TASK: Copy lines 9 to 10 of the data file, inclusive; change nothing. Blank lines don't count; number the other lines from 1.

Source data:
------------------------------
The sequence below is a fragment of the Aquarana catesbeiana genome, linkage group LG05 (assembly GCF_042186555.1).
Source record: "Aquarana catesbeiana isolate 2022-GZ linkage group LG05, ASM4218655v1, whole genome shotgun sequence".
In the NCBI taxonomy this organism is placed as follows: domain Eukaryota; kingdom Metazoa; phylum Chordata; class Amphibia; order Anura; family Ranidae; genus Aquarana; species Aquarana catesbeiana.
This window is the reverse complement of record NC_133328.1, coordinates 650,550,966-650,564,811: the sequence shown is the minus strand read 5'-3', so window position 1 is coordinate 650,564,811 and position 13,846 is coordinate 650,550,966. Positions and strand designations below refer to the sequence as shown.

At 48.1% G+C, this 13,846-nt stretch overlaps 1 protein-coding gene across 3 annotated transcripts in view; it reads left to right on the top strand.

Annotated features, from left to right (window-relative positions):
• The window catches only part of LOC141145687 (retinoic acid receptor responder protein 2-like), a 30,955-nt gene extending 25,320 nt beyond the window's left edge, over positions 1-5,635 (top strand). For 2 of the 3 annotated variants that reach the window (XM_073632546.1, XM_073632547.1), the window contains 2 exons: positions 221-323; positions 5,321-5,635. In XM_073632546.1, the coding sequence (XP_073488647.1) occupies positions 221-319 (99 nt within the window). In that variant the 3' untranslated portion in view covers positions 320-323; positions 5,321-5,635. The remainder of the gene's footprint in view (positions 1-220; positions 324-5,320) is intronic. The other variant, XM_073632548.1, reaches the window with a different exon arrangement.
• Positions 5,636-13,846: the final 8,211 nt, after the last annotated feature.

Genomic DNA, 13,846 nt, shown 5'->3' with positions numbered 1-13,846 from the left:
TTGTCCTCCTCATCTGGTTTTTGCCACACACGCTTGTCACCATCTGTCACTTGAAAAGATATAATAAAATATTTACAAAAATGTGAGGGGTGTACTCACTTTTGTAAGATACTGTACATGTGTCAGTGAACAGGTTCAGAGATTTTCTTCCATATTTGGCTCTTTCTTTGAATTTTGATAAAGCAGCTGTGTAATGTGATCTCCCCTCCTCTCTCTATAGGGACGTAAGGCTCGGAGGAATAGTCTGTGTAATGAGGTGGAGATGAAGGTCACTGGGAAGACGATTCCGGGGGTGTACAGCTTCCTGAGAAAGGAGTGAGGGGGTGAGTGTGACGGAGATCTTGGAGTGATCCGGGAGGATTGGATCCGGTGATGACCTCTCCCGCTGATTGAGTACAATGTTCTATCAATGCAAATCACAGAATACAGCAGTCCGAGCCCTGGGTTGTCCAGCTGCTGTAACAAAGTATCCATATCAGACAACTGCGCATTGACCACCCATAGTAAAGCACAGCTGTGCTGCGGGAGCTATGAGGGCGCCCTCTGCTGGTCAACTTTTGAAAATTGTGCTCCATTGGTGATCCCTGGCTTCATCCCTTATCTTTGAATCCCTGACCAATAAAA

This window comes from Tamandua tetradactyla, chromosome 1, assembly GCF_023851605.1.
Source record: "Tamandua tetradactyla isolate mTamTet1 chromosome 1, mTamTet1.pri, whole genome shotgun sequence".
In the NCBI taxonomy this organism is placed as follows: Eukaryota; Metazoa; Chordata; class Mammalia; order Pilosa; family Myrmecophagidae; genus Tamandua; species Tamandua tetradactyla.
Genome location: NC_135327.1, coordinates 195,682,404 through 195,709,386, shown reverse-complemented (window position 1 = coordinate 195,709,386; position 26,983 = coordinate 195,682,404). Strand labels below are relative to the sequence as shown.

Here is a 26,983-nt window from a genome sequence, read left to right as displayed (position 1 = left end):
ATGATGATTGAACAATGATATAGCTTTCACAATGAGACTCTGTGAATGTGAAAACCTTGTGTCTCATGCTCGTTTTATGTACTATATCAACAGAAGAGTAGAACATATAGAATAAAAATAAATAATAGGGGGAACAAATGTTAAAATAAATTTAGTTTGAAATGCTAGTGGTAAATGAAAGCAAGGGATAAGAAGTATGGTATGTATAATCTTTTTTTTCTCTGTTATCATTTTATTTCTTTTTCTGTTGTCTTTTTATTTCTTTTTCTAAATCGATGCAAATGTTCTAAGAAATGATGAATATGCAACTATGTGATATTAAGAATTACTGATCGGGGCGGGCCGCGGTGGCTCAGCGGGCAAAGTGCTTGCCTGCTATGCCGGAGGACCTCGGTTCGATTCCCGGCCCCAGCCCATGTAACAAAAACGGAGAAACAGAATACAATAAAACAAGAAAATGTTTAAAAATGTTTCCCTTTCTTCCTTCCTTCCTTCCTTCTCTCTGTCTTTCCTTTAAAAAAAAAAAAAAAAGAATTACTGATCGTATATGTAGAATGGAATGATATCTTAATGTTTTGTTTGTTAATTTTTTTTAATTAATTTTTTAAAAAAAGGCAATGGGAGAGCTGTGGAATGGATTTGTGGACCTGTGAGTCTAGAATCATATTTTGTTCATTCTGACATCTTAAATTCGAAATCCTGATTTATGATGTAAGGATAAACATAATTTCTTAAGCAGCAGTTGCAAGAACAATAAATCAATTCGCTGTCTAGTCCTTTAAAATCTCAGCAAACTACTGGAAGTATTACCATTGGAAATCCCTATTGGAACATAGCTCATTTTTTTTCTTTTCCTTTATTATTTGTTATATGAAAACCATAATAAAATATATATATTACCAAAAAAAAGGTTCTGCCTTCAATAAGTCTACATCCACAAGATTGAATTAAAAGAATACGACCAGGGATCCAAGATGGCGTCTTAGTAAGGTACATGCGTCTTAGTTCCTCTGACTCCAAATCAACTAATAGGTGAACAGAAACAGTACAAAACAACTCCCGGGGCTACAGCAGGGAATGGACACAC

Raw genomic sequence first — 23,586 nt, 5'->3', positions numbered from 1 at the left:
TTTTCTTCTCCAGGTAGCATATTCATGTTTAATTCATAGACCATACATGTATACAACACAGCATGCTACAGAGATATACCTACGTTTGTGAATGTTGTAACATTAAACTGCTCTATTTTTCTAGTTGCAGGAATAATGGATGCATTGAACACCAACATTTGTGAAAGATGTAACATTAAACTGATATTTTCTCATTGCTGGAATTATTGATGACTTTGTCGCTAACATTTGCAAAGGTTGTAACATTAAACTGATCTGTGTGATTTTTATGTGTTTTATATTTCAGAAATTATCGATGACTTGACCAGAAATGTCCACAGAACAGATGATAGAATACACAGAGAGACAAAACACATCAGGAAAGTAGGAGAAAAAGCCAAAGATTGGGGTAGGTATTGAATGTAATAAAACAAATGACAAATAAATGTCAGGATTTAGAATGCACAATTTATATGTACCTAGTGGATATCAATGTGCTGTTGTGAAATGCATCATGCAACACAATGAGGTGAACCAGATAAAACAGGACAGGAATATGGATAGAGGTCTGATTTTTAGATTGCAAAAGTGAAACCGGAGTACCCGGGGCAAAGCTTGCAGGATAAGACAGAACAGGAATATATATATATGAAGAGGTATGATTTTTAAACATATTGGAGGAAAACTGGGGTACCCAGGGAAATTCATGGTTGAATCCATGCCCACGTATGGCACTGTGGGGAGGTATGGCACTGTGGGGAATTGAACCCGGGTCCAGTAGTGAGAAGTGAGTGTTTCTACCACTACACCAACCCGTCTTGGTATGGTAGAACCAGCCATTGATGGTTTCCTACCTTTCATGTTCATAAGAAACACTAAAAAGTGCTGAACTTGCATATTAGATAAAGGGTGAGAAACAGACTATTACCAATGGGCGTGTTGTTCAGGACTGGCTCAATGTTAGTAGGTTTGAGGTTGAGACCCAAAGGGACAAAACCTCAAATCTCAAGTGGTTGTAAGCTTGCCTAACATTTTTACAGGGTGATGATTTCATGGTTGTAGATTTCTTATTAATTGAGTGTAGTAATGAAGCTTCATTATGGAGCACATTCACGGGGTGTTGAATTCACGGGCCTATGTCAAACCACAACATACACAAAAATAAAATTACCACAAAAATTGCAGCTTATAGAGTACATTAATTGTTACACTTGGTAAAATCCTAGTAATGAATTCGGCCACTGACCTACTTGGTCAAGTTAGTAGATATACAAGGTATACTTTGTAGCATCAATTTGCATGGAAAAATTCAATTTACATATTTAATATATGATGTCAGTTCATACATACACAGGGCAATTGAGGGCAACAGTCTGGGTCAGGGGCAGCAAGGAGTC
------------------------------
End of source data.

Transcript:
Genomic DNA, 13,846 nt, shown 5'->3' with positions numbered 1-13,846 from the left:
TTGTCCTCCTCATCTGGTTTTTGCCACACACGCTTGTCACCATCTGTCACTTGAAAAGATATAATAAAATATTTACAAAAATGTGAGGGGTGTACTCACTTTTGTAAGATACTGTACATGTGTCAGTGAACAGGTTCAGAGATTTTCTTCCATATTTGGCTCTTTCTTTGAATTTTGATAAAGCAGCTGTGTAATGTGATCTCCCCTCCTCTCTCTATAGGGACGTAAGGCTCGGAGGAATAGTCTGTGTAATGAGGTGGAGATGAAGGTCACTGGGAAGACGATTCCGGGGGTGTACAGCTTCCTGAGAAAGGAGTGAGGGGGTGAGTGTGACGGAGATCTTGGAGTGATCCGGGAGGATTGGATCCGGTGATGACCTCTCCCGCTGATTGAGTACAATGTTCTATCAATGCAAATCACAGAATACAGCAGTCCGAGCCCTGGGTTGTCCAGCTGCTGTAACAAAGTATCCATATCAGACAACTGCGCATTGACCACCCATAGTAAAGCACAGCTGTGCTGCGGGAGCTATGAGGGCGCCCTCTGCTGGTCAACTTTTGAAAATTGTGCTCCATTGGTGATCCCTGGCTTCATCCCTTATCTTTGAATCCCTGACCAATAAAA